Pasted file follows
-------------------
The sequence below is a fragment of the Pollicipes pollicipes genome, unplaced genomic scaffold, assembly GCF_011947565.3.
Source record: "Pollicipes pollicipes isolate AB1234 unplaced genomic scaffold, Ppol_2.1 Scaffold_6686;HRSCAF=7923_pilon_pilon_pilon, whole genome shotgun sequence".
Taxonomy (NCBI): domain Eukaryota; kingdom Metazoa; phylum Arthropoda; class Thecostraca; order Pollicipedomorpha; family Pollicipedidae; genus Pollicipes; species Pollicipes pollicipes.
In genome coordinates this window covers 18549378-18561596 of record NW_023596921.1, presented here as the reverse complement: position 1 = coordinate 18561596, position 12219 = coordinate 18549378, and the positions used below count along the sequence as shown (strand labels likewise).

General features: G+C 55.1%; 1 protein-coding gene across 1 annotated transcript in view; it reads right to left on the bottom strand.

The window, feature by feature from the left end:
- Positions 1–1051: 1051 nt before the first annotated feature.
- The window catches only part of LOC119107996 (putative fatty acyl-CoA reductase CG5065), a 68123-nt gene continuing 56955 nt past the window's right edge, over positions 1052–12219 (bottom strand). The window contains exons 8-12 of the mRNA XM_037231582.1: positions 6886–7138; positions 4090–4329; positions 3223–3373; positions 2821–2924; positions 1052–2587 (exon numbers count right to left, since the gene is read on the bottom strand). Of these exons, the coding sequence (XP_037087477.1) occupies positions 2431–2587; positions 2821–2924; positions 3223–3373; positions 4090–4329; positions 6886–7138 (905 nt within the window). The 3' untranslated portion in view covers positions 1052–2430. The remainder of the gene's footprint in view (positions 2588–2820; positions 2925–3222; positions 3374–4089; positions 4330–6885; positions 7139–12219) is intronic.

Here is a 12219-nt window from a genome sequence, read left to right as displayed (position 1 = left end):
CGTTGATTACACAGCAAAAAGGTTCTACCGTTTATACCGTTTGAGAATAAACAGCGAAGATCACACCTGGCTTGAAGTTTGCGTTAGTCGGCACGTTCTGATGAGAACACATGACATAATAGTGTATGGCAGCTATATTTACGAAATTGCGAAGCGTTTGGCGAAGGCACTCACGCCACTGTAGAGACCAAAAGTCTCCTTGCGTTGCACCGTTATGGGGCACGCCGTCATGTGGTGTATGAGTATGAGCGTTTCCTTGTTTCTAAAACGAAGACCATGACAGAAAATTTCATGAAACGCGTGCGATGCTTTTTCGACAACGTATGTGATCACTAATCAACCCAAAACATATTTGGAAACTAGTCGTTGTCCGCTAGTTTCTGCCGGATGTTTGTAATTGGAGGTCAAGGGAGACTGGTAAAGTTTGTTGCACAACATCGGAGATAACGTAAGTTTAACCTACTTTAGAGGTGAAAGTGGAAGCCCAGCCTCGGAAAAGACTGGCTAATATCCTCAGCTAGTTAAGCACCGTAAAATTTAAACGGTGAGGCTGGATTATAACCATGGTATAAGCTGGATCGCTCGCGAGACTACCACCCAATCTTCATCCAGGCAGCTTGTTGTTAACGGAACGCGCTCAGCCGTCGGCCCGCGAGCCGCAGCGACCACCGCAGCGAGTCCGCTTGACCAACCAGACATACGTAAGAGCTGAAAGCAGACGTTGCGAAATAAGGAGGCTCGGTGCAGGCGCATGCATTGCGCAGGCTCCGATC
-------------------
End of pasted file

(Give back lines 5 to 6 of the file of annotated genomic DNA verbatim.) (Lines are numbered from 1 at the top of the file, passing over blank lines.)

General features: G+C 55.1%; 1 protein-coding gene across 1 annotated transcript in view; it reads right to left on the bottom strand.

The window, feature by feature from the left end: